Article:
Joshua Brody, MD, director of the lymphoma immunotherapy program at the Tisch Cancer Institute at Mount Sinai in New York City, who wasn’t involved in the research, said he doubts that sensitization would apply broadly across all types of therapy. For instance, CAR-T treatments, which effectively wipe out a person’s endogenous T-cell repertoire before engineered T-cells are reinfused, would be unlikely to benefit from ICI therapy prior to CAR-T administration, he said.

Nevertheless, the idea that ICIs could be improving responses to treatments such as certain chemotherapies, is “exciting,” Dr Brody said. “We should be thinking not that these medicines don’t work [at all] for non Hodgkins, but that they don’t work so far.”

Dr Diefenbach and her colleagues proposed several mechanisms by which sensitization could occur. One hypothesis posits that ICIs could alter the tumor microenvironment, shifting it from a tumor-tolerant environment to a more cytotoxic one. That alone may not be enough to activate T cells to start killing tumors. But once chemotherapy begins to damage the tumor, allowing infiltration of T cells — all while triggering expression of diverse antigens across cancer cell surfaces — “then you have these activated immune cells that could finally go to work, and work with the chemotherapy to eradicate the lymphoma,” Dr Diefenbach noted.  

She and her colleagues hope for prospective studies that investigate how tumor microenvironments change before and after ICI treatment to help untangle the underlying mechanism of sensitization. “You can even in the lab potentially do synergy studies in animals or in vitro to understand how to sequence these drugs or how they may synergize.”


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The sensitization effect itself also needs to be validated in prospective clinical trials, Dr Ansell noted. A trial could randomly select patients to receive ICIs followed by chemotherapy, or a different treatment followed by the same chemotherapy. However, such a study could be hard to accrue patients for, given that the upfront treatment of NHL with ICIs is known to be ineffective. A different approach could be to combine chemotherapy with ICIs and compare efficacy with chemotherapy alone.

Studies testing such approaches for other malignancies are under way, but some analyses are already exploring their utility in NHL. A general challenge in combining chemotherapy with ICIs, however, is that chemotherapy kills immune cells, including T cells that have been primed with ICIs. To address that issue, Dr Brody and his colleagues recently explored a new approach, combining ICIs with an “immunotransplant,” which involves extracting T cells prior to chemotherapy and reinfusing them afterward.8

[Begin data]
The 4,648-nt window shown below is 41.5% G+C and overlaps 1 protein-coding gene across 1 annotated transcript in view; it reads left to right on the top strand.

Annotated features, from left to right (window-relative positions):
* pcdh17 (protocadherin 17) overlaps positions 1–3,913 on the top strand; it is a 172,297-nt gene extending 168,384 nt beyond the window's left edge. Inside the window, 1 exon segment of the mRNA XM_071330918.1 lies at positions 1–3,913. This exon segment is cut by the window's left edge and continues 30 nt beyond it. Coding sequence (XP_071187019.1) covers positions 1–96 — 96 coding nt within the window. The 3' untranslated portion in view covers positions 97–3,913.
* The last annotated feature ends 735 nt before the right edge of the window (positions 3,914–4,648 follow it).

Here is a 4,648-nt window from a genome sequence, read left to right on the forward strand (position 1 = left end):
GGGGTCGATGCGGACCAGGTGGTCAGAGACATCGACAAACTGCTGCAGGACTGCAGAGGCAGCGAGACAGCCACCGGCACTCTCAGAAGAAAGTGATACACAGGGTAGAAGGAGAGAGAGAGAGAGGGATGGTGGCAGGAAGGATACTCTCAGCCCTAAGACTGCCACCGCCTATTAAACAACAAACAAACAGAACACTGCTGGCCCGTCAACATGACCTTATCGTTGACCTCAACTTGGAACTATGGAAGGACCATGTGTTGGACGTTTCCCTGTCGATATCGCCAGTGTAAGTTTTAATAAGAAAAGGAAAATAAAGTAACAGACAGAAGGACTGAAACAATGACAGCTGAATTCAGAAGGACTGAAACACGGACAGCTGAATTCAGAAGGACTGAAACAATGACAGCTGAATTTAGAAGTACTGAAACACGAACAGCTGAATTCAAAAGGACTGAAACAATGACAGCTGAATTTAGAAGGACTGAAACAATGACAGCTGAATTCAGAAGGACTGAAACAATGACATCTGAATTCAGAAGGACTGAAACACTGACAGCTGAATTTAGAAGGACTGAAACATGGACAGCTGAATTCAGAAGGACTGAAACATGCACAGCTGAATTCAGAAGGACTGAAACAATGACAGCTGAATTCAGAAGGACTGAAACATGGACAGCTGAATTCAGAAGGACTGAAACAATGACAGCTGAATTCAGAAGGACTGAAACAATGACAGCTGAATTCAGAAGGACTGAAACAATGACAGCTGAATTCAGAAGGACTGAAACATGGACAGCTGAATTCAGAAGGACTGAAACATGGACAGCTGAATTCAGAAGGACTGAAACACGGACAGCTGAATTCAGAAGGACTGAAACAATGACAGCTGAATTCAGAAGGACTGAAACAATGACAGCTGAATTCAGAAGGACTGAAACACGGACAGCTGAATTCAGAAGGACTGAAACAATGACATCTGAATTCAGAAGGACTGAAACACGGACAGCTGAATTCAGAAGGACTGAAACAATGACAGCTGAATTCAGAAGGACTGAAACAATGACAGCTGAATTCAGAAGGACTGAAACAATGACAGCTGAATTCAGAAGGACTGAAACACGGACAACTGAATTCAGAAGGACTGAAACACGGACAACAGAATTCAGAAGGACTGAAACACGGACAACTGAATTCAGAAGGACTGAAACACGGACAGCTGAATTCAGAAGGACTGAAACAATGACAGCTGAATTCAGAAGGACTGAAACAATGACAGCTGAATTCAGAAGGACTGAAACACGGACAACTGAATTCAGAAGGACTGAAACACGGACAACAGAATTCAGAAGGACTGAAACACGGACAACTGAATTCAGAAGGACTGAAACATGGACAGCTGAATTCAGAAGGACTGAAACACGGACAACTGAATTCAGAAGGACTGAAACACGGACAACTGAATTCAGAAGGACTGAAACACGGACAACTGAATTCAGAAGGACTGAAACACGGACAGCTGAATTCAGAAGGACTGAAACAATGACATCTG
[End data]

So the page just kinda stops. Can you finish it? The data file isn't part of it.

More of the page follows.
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In this way, researchers could protect the ICI-primed T cells from the chemotherapy, while also taking advantage of homeostatic proliferation — that is, the process by which T cells transferred to lymphodepleted recipients rapidly divide and become activated, Dr Brody explained. Mice that underwent this combination treatment lived much longer than mice treated with ICIs alone, and the treatment was effective against several tumor types, including NHL.

These preclinical findings have motivated the launch of a multicenter, open-label clinical trial (ClinicalTrials.gov Identifier: NCT03305445) in patients with relapsed/refractory DLBCL, who will receive dual ICI therapy with ipilimumab and nivolumab followed by extraction of T cells and reinfusion following a lymphodepleting chemotherapy regimen. Another trial is exploring combination ICI with radiotherapy for NHL patients (ClinicalTrials.gov Identifier: NCT03789097). Both aim “to get around some of the hurdles with [ICI]” in NHL, Dr Brody remarked.

Disclosure: The investigators disclosed various financial ties to the pharmaceutical industry in this study. For a full list of disclosures, please refer to the original paper.

References

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